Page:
Teacher Films Students for Documentary

We have heard all types of cases of misconduct from educators. The media is very quick to make news of teachers who are not meeting their professional standard. London is no exception.

A couple of years ago, Angela Mason posed undercover as a supply teacher in London. She was working as a journalist to create a documentary titled Classroom Chaos for Five. She had previously been a teacher but had left the profession over thirty years ago to make a career in broadcasting.

Mason used a hidden camera in her purse and in a shirt buttonhole. She then recorded the class of students being very disruptive as she tried to teach. Her recording revealed students as they used the computers for pornography, used inappropriate language, started fights, and carried out disrespectful conduct.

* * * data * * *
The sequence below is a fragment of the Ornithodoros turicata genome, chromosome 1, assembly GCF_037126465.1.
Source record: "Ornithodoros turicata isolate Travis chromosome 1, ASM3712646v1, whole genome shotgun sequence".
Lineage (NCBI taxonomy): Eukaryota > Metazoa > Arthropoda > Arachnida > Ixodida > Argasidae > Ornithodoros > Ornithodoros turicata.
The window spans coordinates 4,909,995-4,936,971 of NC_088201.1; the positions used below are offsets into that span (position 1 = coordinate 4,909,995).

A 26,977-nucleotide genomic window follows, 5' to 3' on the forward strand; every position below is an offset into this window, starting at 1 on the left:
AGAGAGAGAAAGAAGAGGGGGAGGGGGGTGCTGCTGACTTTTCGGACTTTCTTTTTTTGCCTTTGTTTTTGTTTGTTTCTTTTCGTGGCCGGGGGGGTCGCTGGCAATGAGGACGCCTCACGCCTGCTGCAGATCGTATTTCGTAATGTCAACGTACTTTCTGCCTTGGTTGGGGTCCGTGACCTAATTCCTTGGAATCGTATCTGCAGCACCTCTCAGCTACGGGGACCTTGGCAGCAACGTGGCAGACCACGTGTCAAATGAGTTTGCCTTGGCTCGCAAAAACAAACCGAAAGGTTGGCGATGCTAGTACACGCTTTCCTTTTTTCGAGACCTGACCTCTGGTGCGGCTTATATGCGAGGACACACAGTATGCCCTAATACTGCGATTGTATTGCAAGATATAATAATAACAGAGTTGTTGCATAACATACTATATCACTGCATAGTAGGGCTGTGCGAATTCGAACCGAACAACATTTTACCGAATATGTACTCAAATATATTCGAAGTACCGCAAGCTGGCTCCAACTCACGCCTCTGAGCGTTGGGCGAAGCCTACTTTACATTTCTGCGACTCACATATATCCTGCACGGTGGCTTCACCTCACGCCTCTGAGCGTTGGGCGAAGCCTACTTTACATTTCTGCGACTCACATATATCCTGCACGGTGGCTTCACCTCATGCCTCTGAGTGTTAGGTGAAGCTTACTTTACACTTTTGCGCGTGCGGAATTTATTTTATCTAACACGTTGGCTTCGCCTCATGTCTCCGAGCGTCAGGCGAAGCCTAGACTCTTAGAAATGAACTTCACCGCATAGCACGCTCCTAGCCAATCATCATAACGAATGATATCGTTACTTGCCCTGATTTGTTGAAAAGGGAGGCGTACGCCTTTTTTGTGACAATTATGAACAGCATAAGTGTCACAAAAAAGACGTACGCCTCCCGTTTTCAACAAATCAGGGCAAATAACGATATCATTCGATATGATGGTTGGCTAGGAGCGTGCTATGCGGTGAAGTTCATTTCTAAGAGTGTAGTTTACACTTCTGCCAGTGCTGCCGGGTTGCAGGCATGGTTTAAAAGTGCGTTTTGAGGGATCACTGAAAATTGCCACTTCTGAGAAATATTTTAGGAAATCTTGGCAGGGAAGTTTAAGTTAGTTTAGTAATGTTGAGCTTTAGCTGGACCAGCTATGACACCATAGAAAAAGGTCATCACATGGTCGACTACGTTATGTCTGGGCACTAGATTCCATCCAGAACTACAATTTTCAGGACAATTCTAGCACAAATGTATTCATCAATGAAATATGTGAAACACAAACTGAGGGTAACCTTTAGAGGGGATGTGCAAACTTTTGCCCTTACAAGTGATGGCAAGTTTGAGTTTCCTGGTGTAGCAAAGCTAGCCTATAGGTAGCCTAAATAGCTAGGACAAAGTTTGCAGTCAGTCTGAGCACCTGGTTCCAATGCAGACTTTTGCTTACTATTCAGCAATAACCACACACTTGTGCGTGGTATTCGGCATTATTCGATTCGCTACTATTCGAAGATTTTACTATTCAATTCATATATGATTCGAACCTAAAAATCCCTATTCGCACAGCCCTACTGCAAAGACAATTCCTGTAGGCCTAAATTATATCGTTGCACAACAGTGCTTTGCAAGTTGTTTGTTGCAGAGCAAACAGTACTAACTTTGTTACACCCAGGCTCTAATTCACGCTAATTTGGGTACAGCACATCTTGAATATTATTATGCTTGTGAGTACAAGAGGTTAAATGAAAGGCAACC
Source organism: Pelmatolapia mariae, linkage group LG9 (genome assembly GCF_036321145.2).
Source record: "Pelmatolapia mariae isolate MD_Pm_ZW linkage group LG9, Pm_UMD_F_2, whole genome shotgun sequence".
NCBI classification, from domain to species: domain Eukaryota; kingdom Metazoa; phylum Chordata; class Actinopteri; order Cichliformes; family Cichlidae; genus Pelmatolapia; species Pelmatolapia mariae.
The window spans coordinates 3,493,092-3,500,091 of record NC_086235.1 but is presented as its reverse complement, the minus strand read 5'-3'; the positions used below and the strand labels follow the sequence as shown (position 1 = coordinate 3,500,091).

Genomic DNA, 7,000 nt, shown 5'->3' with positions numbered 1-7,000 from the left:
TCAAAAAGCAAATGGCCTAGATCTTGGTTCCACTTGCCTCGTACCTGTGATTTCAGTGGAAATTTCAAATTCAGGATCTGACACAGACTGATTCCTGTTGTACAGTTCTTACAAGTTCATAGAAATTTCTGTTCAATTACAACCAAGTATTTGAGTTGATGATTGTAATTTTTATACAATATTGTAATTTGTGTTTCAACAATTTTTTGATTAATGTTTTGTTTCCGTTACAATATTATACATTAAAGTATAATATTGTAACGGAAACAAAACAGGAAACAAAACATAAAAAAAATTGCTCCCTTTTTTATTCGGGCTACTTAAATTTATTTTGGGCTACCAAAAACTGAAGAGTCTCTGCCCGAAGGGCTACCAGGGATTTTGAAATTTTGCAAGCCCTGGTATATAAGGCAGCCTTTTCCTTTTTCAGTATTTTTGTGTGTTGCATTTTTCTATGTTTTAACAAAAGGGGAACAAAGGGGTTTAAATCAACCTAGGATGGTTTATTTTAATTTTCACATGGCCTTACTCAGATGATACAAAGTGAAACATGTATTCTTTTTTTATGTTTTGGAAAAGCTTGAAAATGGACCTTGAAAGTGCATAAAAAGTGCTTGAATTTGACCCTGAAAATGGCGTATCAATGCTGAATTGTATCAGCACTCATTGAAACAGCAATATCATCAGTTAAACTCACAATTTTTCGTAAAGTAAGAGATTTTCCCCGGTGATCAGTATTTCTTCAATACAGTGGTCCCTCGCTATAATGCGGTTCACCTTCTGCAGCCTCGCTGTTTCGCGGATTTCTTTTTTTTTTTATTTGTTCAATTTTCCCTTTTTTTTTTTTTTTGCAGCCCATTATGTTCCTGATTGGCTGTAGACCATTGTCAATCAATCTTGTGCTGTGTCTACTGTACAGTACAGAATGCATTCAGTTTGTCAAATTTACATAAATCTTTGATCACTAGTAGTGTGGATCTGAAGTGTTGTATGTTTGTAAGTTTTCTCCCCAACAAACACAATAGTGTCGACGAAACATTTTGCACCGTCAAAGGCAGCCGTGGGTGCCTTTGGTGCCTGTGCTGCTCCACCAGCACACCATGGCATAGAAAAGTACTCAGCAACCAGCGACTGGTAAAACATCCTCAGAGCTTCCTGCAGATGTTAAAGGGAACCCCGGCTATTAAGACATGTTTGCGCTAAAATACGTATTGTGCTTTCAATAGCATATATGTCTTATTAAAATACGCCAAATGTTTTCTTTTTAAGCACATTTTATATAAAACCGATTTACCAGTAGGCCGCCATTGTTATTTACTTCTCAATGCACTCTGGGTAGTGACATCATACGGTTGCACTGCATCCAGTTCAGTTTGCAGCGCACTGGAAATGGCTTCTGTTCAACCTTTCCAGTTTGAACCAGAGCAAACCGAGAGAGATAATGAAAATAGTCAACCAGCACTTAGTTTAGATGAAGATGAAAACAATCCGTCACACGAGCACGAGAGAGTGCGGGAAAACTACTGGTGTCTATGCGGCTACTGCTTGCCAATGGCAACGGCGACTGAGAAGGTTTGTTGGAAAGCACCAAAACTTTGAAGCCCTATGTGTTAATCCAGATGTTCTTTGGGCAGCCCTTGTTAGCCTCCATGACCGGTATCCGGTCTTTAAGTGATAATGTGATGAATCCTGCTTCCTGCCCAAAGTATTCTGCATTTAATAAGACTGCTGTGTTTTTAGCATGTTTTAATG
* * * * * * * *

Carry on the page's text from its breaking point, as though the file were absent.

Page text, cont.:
After watching the films, the General Teaching Council found Ms. Mason guilty. They noted that she did not use proper methods to control the class. They also stated that she used inappropriate means of correction. They admitted that as a journalist, her act possibly could be justified. However, as teacher she broke the trust of students and parents.

I believe that this act of journalism was taken too far. I also agree that I would not want my children or myself secretly filmed. However, the acts described and shown in the video were very unacceptable. If these are the typical acts of the students at this school, then someone needs to be made aware.

The Council had stated that the teacher did not use good methods of control. I would hope that even in the worse cases of teachers and substitutes that children would know better than to use the language and sexual innuendos that were detailed in the filming.

I think that there comes a point when the public needs to be made aware of certain situations. Often it is the media that does this for us. School buses are usually equipped with cameras. I do not think that it is a bad idea for our classrooms to occasionally be filmed and made available for parents. I feel that it might be a benefit for teachers, parents, and students alike.

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